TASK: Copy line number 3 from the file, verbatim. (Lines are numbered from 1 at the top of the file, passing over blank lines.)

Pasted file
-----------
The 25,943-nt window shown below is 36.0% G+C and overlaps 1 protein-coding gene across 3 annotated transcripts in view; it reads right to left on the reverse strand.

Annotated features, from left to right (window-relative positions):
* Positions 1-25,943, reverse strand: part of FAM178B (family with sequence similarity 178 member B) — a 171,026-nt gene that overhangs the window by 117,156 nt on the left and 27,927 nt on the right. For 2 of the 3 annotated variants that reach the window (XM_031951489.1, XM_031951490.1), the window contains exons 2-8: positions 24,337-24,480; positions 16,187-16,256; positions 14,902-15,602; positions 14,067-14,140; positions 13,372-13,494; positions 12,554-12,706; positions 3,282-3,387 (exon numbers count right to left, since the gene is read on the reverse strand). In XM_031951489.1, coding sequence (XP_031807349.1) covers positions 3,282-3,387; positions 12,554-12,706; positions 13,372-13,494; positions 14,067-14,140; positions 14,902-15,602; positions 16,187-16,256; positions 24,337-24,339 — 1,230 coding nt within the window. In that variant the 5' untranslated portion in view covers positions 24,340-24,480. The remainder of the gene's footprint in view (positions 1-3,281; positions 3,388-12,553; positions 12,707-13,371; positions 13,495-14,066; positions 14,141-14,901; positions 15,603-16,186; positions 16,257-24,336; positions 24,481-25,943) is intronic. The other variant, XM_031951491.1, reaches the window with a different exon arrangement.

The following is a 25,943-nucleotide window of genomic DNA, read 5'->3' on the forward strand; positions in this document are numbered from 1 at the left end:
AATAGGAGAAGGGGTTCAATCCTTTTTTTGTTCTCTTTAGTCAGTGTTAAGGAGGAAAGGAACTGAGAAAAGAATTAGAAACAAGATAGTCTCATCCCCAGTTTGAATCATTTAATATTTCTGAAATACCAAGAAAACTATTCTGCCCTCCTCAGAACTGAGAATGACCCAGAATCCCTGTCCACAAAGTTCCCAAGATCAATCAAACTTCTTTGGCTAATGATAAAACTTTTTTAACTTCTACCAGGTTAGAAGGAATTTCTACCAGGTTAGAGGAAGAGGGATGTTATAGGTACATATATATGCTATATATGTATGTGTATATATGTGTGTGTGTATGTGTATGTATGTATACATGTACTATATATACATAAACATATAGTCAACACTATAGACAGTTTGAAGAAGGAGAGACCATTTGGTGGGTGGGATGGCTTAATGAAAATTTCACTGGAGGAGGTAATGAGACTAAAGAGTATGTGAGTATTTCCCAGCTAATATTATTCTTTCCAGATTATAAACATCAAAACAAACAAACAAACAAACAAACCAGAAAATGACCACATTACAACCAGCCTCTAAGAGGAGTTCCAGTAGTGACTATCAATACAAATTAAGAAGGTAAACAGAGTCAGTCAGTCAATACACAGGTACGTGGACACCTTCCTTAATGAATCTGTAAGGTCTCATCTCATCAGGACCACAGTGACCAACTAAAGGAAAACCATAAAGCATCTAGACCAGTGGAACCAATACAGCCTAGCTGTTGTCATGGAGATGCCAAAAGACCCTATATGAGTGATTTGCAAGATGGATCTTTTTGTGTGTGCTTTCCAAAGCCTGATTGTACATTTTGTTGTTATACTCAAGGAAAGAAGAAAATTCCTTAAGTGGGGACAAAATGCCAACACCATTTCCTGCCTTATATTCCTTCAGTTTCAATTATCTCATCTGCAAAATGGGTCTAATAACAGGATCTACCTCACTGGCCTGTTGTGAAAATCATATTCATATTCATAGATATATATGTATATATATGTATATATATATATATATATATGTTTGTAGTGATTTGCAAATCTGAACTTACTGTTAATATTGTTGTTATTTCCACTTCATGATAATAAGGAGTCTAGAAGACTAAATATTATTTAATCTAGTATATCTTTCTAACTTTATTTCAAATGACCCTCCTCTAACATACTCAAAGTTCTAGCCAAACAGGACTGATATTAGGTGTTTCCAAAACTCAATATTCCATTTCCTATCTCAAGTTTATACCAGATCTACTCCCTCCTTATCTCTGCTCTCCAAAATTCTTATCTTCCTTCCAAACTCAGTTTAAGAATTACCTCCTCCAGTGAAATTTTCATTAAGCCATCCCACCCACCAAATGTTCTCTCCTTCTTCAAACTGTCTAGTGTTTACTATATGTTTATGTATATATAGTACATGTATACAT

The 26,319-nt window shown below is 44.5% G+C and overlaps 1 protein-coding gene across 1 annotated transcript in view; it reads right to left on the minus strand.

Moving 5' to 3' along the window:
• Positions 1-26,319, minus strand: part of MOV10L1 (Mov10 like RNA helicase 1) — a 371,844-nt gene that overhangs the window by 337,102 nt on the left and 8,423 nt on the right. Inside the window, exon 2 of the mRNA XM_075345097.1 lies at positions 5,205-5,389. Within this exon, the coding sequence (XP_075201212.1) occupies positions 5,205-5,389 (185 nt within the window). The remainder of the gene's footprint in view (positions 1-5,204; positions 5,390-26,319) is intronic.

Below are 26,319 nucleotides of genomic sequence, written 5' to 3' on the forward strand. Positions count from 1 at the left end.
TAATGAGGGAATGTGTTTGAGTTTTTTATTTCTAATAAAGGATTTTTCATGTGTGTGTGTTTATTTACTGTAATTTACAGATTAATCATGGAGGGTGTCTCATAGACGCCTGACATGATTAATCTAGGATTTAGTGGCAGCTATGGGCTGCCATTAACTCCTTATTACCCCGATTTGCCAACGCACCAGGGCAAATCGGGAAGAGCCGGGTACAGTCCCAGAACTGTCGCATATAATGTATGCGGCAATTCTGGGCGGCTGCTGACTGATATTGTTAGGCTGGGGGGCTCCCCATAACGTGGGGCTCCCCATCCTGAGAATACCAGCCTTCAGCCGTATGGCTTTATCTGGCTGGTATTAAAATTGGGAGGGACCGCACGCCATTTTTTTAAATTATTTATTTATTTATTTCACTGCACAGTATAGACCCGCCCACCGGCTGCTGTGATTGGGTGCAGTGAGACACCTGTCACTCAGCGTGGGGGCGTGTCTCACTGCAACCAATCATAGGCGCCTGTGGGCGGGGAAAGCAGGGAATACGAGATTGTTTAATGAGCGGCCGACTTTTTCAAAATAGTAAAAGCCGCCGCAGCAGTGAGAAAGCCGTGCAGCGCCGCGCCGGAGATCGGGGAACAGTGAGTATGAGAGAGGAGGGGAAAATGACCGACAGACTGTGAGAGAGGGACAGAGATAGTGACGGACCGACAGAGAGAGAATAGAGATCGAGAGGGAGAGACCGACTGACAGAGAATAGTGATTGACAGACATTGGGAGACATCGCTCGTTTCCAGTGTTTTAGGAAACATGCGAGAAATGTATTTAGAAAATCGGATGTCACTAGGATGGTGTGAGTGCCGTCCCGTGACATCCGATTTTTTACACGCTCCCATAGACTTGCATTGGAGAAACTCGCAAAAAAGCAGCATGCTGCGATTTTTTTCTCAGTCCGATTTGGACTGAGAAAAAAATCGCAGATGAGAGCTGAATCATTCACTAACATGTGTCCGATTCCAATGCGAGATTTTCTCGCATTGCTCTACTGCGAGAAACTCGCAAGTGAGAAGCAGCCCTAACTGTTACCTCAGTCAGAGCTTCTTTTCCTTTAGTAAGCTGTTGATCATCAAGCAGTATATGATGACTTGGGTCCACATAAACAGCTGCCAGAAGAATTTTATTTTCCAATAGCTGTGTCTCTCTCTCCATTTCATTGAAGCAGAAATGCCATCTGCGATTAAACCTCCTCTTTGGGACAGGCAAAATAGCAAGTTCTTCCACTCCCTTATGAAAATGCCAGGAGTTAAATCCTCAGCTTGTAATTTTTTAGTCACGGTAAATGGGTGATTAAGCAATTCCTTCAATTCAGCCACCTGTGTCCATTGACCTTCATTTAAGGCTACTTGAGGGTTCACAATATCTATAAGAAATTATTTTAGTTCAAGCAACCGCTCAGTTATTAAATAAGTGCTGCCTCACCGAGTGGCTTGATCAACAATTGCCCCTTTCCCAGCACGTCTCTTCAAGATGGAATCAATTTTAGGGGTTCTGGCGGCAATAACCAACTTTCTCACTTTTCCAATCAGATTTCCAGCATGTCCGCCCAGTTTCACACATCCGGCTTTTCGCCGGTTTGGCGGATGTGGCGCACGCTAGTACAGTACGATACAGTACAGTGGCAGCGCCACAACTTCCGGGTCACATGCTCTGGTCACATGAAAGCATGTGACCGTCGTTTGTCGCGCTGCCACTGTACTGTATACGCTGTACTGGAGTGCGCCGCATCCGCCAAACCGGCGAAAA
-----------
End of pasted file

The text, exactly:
* Positions 1-25,943, reverse strand: part of FAM178B (family with sequence similarity 178 member B) — a 171,026-nt gene that overhangs the window by 117,156 nt on the left and 27,927 nt on the right. For 2 of the 3 annotated variants that reach the window (XM_031951489.1, XM_031951490.1), the window contains exons 2-8: positions 24,337-24,480; positions 16,187-16,256; positions 14,902-15,602; positions 14,067-14,140; positions 13,372-13,494; positions 12,554-12,706; positions 3,282-3,387 (exon numbers count right to left, since the gene is read on the reverse strand). In XM_031951489.1, coding sequence (XP_031807349.1) covers positions 3,282-3,387; positions 12,554-12,706; positions 13,372-13,494; positions 14,067-14,140; positions 14,902-15,602; positions 16,187-16,256; positions 24,337-24,339 — 1,230 coding nt within the window. In that variant the 5' untranslated portion in view covers positions 24,340-24,480. The remainder of the gene's footprint in view (positions 1-3,281; positions 3,388-12,553; positions 12,707-13,371; positions 13,495-14,066; positions 14,141-14,901; positions 15,603-16,186; positions 16,257-24,336; positions 24,481-25,943) is intronic. The other variant, XM_031951491.1, reaches the window with a different exon arrangement.